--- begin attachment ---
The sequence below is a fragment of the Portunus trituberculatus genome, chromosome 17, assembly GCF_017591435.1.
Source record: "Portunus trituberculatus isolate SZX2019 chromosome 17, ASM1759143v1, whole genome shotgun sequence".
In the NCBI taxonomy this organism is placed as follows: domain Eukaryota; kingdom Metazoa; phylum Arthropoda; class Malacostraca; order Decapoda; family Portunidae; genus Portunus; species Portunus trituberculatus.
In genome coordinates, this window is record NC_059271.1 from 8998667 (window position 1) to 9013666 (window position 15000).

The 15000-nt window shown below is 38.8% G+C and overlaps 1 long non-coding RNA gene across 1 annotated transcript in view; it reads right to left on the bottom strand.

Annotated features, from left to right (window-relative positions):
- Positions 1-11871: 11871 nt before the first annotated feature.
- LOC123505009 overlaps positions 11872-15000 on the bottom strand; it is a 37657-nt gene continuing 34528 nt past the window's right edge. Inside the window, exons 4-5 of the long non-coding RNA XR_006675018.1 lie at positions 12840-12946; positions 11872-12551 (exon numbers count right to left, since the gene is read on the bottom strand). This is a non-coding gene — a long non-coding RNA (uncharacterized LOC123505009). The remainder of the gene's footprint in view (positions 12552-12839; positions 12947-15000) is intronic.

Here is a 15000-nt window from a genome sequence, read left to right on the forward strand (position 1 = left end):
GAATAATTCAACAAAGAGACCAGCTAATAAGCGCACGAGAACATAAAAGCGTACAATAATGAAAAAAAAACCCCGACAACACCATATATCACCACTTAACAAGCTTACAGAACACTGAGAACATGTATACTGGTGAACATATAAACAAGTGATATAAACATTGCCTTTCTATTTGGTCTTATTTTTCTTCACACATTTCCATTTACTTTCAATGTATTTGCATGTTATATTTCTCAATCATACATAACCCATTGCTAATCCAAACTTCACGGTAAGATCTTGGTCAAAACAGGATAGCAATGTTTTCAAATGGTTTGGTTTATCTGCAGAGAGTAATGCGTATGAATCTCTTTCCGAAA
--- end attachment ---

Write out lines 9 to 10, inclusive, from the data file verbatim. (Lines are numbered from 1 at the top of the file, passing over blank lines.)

Here is a 15000-nt window from a genome sequence, read left to right on the forward strand (position 1 = left end):
GAATAATTCAACAAAGAGACCAGCTAATAAGCGCACGAGAACATAAAAGCGTACAATAATGAAAAAAAAACCCCGACAACACCATATATCACCACTTAACAAGCTTACAGAACACTGAGAACATGTATACTGGTGAACATATAAACAAGTGATATAAACATTGCCTTTCTATTTGGTCTTATTTTTCTTCACACATTTCCATTTACTTTCAATGTATTTGCATGTTATATTTCTCAATCATACATAACCCATTGCTAATCCAAACTTCACGGTAAGATCTTGGTCAAAACAGGATAGCAATGTTTTCAAATGGTTTGGTTTATCTGCAGAGAGTAATGCGTATGAATCTCTTTCCGAAA